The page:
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Robotics work leads researcher from Turkey to NASA


Published Jun 14, 2013

Like many international students, Alper Aydemir was expected to return home after graduation. But an offer from NASA led to a change in plans.

A researcher at KTH Royal Institute of Technology’s Computer Vision and Active Perception Lab (CVAP), Aydemir officially begins work June 17 at NASA’s Los Angeles research facility. He will begin work in the field where he conducted his doctoral research - robotic perception.

Alper Aydemir

While many PhD students move on to post-doc projects after graduation, Aydemir is instead seizing on a unique opportunity – a permanent position with the world’s leading space agency. His assignment came just weeks after defending his doctoral thesis in robotics.

Aydemir will be one of few foreign nationals on the NASA payroll, since the agency seldom hires non-U.S. citizens. He will also be farther from home than his family in Turkey had originally expected.

”They thought I would come back after I finished my master’s degree,” Aydemir says. “But they have gradually come to change their minds. Now they appreciate what an opportunity this is.”

Aydemir’s connection with NASA stem from his attendance at robotics conferences, including the IEEE International Conference on Robotics and Automation (ICRA) held in Alaska. In Alaska, another PhD student presented a paper that contained numerous references to Aydemir’s supervisor, Patric Jensfelt. Aydemir introduced himself and Jensfelt to the PhD student, who subsequently went to work at NASA. Later, while returning to Sweden from another conference in San Francisco, Aydemir arranged for a visit to NASA.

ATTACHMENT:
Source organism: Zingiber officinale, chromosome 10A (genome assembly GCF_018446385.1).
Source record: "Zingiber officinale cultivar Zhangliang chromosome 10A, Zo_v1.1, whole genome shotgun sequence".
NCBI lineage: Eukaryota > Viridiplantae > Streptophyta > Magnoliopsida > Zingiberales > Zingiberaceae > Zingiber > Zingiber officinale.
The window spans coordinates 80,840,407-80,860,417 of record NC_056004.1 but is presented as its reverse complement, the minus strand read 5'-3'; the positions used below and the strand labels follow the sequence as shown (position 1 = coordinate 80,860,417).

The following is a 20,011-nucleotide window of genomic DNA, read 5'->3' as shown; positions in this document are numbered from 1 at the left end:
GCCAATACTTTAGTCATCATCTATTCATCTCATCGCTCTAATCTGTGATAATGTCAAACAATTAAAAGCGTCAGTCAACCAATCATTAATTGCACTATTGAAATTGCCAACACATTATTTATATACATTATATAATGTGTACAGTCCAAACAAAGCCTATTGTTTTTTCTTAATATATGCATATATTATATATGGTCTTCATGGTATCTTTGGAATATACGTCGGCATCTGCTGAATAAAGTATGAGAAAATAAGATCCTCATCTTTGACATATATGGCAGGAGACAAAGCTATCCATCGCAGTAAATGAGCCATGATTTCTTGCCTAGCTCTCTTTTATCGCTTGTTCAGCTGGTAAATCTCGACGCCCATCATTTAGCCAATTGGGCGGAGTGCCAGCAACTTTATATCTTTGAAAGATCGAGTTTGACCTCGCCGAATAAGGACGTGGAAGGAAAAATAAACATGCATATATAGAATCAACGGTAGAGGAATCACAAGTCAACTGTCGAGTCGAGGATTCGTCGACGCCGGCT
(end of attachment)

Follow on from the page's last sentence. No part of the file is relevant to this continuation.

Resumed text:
He returned to NASA in October 2012 for a 12-hour interview, carried out the morning after a long-haul flight from Sweden. He says the interviewers at NASA knew about his involvement with the Kinect project at KTH, a project that involved creating a database of mapped everyday spaces and objects that could help robots learn to navigate human environments.

One benefit of working at NASA is that he can choose which projects to work on. The Defense Advanced Research Projects Agency (DARPA) regularly announces “grand challenges”, technological challenges that have previously yielded innovations such as autonomous cars. Two DARPA challenges that Aydemir is considering include the “robotics challenge” and the “arm challenge”.

”The robotics challenge aims at producing a humanoid (human-like robot) to work in hazardous environments, for example to simulate what happened in Fukushima during the nuclear disaster or different tasks in space,” Aydemir says, adding that going out in space is not as safe as one might think.

Aydemir is looking forward to starting at NASA, but he maintains a down-to-earth perspective on matters.

”Some people think that working for NASA means that you go straight to working with space. But in fact the robots over there are very similar to those in the lab here,” he says. “It has a camera and two arms and we want to try to teach it to do things similarly to humans.”

Emma Bayne